USA Today has been running a weekly series (Mondays) "Small Business Start-up," exploring issues new entrepreneurs face.
Here's the opening for this week's piece, and I trust it resonates with the purposes of this blog:
"For millions of Americans, the recession has been a
curse. For a relative few, it's something more complicated: A catalyst for
change. An opportunity to grow. A kick in the butt.
"In some cases, economic necessity has been the mother of
re-invention. It has forced people to pursue careers they might never have
considered if they hadn't gotten — or quit before getting — the ax."
And, a little later in that same article: [career-changers] "agree that if they hadn't been pushed, they never would have made the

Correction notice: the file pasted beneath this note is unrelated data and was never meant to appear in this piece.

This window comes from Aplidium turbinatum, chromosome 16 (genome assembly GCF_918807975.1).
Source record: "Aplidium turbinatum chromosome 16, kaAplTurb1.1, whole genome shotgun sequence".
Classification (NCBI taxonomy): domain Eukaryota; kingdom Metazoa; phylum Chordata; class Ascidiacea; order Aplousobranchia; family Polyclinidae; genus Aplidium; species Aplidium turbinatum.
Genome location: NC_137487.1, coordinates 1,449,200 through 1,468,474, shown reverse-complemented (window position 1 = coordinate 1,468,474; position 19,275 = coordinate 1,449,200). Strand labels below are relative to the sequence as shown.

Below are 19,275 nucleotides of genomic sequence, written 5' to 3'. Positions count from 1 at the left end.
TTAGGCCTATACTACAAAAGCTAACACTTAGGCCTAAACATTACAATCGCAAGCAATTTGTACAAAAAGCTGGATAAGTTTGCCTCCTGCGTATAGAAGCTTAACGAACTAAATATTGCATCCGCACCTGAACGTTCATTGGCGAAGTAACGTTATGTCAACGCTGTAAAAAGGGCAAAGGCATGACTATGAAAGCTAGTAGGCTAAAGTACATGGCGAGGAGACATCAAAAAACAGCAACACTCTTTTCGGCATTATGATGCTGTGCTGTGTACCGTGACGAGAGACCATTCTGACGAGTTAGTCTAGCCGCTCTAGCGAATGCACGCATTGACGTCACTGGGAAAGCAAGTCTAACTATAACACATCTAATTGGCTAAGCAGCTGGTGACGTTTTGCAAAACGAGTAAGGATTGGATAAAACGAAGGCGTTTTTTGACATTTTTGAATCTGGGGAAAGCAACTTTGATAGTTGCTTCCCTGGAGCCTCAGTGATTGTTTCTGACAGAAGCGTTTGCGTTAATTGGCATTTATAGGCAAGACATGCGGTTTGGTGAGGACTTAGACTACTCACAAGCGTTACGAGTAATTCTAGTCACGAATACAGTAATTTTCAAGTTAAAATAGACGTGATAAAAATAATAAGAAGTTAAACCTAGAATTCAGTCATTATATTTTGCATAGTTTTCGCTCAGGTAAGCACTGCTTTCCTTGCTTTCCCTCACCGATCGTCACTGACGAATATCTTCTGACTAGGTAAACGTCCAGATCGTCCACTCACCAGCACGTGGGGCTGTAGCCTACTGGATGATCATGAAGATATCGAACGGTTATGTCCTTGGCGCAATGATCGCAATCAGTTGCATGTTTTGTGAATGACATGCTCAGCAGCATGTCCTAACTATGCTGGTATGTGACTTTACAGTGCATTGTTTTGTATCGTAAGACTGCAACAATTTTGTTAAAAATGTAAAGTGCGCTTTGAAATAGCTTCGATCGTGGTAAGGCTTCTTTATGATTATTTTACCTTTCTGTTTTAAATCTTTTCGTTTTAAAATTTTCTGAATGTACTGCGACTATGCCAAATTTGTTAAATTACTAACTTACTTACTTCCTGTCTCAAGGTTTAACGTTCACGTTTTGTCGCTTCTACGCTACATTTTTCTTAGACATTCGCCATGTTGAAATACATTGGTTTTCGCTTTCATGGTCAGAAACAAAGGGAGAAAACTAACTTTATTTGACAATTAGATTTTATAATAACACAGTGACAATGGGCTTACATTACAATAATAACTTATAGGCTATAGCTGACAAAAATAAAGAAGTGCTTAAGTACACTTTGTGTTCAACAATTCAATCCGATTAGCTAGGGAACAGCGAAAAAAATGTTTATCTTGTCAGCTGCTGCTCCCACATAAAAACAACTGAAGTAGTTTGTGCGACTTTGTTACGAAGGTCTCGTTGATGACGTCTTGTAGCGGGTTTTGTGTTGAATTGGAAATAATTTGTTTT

Andrea Kay, author of Life's a Bitch and Then You Change
Careers, says many people hang onto jobs they don't like, oblivious to the
fact that their unhappiness — which they mistakenly think they can hide — hurts
their performance and attitude.
"'Typically, not until someone is forced out of what they've
been accustomed to doing do they feel the need to change,' Kay says."
And, "In a surprising number of cases, we're happier — /if, after
the shock, anger and fear, someone is willing to see there's an opportunity to
do something different,/ Kay says. 'Then they ask, 'Why did I wait so long?'"
Why did I wait so long to try it on my own?
'Nuff said. The link below takes you to that article, and from there to the others in the series. You'll also link with Rhonda Abrams' on-line series of videos and tutorials on small business start-ups. Beyond that, you'll tap into case studies and readers sharing their own start-up stories.
To read the USA Today article, Oct. 12, 2009, page 1